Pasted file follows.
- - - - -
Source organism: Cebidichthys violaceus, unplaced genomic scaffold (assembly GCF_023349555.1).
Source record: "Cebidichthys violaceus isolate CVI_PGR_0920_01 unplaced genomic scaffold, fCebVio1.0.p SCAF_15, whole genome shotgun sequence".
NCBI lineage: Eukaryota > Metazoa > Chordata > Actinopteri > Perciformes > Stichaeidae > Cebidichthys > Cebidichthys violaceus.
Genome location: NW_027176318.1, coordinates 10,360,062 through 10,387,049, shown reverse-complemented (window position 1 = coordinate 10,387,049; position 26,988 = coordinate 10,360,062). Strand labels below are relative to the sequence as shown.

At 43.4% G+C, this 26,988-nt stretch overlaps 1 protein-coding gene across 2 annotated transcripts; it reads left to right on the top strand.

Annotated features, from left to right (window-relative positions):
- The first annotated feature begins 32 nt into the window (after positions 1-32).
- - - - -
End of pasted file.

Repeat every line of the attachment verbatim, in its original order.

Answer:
Source organism: Cebidichthys violaceus, unplaced genomic scaffold (assembly GCF_023349555.1).
Source record: "Cebidichthys violaceus isolate CVI_PGR_0920_01 unplaced genomic scaffold, fCebVio1.0.p SCAF_15, whole genome shotgun sequence".
NCBI lineage: Eukaryota > Metazoa > Chordata > Actinopteri > Perciformes > Stichaeidae > Cebidichthys > Cebidichthys violaceus.
Genome location: NW_027176318.1, coordinates 10,360,062 through 10,387,049, shown reverse-complemented (window position 1 = coordinate 10,387,049; position 26,988 = coordinate 10,360,062). Strand labels below are relative to the sequence as shown.

At 43.4% G+C, this 26,988-nt stretch overlaps 1 protein-coding gene across 2 annotated transcripts; it reads left to right on the top strand.

Annotated features, from left to right (window-relative positions):
- The first annotated feature begins 32 nt into the window (after positions 1-32).